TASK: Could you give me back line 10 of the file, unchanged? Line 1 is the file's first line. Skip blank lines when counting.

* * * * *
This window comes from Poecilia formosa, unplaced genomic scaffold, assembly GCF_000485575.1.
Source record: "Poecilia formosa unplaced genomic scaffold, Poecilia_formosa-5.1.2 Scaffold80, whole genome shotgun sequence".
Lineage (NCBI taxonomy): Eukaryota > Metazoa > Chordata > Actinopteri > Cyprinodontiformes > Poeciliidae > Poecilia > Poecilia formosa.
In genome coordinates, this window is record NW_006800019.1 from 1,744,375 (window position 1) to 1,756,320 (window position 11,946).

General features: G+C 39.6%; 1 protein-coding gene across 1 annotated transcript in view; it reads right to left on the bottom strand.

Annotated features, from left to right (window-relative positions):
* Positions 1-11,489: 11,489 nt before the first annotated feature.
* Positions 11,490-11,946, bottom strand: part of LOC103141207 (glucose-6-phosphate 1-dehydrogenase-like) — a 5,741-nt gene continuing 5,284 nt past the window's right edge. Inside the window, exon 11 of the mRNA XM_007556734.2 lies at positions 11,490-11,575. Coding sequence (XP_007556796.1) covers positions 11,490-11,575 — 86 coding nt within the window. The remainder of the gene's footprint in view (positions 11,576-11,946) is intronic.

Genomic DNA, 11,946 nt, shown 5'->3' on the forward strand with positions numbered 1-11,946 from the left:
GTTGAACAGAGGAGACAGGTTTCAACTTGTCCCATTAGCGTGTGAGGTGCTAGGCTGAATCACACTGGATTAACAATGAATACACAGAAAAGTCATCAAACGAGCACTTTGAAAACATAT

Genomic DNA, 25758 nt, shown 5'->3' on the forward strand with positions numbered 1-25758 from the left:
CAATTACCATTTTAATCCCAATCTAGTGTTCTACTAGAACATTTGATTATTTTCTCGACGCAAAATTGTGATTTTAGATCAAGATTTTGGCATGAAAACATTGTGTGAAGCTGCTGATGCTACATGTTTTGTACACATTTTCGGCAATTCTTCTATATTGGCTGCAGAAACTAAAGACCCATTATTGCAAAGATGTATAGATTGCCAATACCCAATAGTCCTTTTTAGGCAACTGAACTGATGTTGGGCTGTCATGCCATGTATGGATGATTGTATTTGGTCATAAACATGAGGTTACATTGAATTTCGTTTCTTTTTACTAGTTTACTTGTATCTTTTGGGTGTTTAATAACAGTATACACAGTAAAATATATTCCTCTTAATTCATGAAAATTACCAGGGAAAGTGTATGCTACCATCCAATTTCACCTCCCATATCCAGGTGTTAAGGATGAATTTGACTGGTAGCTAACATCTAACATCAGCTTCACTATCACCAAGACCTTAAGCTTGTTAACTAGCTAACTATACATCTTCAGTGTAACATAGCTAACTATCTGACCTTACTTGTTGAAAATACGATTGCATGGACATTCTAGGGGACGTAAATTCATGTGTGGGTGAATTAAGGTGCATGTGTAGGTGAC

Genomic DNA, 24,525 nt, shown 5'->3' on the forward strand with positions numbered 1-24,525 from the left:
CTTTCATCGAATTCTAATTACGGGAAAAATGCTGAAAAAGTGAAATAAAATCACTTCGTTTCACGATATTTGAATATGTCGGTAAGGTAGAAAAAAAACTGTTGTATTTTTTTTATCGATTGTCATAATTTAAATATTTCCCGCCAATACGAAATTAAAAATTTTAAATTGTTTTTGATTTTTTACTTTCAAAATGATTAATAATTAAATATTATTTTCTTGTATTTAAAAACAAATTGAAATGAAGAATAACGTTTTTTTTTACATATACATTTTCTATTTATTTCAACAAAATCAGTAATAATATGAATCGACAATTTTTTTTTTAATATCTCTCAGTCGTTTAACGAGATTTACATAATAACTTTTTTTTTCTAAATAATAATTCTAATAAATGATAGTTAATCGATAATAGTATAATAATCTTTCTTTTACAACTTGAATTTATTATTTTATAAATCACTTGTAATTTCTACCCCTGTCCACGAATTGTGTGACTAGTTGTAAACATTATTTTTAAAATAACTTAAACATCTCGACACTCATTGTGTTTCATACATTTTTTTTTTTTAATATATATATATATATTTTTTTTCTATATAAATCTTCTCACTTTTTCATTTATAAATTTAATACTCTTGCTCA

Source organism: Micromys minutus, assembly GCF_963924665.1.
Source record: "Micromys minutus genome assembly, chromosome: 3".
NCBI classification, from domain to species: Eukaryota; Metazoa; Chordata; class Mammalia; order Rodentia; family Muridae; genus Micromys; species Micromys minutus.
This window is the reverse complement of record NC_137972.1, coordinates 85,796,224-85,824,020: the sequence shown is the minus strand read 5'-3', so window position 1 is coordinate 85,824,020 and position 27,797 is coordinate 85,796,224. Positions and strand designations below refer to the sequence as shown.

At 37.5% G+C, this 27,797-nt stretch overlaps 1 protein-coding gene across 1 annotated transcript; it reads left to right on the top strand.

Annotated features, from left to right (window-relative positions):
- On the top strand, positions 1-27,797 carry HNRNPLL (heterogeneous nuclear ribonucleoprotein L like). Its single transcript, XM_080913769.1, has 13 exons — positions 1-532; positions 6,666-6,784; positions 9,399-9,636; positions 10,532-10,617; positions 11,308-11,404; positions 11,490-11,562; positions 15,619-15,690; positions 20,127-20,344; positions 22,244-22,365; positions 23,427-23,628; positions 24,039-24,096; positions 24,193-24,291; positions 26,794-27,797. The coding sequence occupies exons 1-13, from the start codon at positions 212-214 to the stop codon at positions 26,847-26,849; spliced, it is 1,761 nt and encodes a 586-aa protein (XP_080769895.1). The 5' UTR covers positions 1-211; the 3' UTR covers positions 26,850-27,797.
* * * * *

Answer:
GTTGAACAGAGGAGACAGGTTTCAACTTGTCCCATTAGCGTGTGAGGTGCTAGGCTGAATCACACTGGATTAACAATGAATACACAGAAAAGTCATCAAACGAGCACTTTGAAAACATAT